A man traveling to Yemen on a one-way ticket reportedly stowed two AK-47 magazines in his luggage — and Transportation Security Administration officials didn’t flag it. But the TSA is saying in its defense that it doesn’t look for these items and emphasized that the magazines were empty.
The report came from unnamed sources speaking with the New York Post, who said 32-year-old Bassam Alkhanshli and 28-year-old Methaq Mohammed Ali were stopped before boarding Emirates Flight 202 from John F. Kennedy Airport in New York to Yemen on Sunday.
The TSA found them both carrying more than the allowed amount of U.S. currency, which is $10,000 maximum. After further questioning from U.S. Customs and Border Control, the Post reported, the men were cleared for another flight, after missing their first. But their luggage was rescreened.
It was at this point that Customs Officer Richard Sanicola found “two 30-round AK-47 magazine clips” in Alkhanshli’s bag, the Post reported.
“I did not know I was not supposed to have this,” Alkhanshli, a naturalized U.S. citizen and resident of Tennessee, told officials, the Post’s sources said.
According to the TSA’s website, travelers can transport with unloaded firearms and ammunition in checked baggage. A TSA spokesman told TheBlaze that unloaded magazines are not prohibited in checked baggage.
“Empty magazines aren’t something we are looking for,” TSA press secretary Ross Feinstein told TheBlaze in an email Wednesday. “We are looking for items that could blow up a plane. We also don’t look for narcotics, counterfeit hand bags, etc. Those items would also violate the law, but won’t cause catastrophic damage to an aircraft.”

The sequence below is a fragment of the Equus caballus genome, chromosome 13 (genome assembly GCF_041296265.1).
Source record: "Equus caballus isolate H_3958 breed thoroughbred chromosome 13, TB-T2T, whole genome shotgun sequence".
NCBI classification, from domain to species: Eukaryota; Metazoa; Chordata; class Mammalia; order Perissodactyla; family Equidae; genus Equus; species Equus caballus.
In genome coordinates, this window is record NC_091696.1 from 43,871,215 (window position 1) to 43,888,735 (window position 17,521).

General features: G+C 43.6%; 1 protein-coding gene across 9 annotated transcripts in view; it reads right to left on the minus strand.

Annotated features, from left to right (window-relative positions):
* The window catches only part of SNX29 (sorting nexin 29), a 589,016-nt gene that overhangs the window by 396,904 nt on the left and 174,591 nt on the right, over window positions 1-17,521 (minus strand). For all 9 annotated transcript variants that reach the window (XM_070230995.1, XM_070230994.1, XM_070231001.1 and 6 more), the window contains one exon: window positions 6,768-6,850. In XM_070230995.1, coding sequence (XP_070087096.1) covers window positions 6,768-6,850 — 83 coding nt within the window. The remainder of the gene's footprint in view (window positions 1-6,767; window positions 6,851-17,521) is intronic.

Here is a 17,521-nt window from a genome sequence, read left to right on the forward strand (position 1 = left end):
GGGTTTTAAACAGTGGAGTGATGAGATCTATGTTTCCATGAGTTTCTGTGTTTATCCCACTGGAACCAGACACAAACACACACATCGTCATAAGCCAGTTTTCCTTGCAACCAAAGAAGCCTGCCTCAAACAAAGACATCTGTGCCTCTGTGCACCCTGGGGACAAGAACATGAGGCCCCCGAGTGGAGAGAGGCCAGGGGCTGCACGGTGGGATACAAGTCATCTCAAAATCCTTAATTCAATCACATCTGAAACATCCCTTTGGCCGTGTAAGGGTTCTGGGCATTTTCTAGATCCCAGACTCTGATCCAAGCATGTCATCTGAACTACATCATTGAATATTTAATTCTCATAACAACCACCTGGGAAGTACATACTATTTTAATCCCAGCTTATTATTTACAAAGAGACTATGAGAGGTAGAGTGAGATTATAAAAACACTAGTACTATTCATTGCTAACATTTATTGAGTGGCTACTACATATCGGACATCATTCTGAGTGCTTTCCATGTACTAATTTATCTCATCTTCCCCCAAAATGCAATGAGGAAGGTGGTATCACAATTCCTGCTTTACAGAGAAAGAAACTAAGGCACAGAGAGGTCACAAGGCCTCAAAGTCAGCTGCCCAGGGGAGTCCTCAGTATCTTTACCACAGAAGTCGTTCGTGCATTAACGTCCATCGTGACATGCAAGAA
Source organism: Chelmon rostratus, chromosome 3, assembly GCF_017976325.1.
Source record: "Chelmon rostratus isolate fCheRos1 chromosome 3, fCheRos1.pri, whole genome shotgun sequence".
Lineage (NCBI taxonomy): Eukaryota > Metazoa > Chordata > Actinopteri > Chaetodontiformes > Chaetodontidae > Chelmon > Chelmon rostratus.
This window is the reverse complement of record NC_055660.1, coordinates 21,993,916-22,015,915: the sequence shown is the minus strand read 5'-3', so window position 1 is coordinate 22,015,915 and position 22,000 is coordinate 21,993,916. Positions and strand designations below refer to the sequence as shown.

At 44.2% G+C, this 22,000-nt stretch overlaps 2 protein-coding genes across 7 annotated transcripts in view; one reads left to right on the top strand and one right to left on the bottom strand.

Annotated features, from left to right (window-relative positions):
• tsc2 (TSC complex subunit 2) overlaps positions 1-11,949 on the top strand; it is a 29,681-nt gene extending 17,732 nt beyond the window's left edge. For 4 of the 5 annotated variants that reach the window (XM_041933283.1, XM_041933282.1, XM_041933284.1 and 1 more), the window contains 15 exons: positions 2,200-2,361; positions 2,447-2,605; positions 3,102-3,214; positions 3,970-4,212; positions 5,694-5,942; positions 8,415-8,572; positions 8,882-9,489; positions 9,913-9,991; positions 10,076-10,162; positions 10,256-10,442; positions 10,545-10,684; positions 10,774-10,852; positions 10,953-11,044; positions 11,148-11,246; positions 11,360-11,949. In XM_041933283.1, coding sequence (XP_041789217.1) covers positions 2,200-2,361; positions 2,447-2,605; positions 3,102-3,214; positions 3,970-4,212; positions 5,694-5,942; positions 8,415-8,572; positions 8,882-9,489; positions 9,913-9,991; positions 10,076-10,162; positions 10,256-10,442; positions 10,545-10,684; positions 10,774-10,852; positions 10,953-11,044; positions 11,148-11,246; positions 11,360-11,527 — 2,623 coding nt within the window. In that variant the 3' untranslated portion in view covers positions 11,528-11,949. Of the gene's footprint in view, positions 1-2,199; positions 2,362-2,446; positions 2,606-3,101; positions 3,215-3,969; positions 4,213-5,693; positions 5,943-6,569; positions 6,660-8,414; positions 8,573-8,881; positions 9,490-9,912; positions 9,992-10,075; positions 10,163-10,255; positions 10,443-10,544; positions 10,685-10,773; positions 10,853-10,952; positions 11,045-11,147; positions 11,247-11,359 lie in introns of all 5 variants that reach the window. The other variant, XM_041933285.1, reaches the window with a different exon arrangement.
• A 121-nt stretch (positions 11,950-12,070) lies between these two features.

Feinstein added that the TSA does not require empty magazines to be declared to an airline either. All firearms, however, must be declared to the airline at the ticket counter.
The TSA notes that traveling with firearms and related paraphernalia might be subject to additional state, local and international government laws. According to the National Rifle Association’s Institute for Legislative Action, New York and New Jersey airports uphold state laws, which are strict regarding transport of such items.
A 23-year-old from Indiana was arrested last month for traveling with a gun and ammunition in his checked baggage through New Jersey’s Newark Airport. Last year, a pregnant woman and another 23-year-old man were arrested in separate incidents for firearms in checked baggage in New York.
The New York Post reported that Alkhanshli was charged in Queens Criminal Court with criminal possession of a weapon. Bail was set at $5,000 bond or $2,500 cash, which is significantly less than the $50,000 asked by Assistant District Attorney Robin Kwalbrun.
Front page image via Shutterstock
This story has been updated for clarity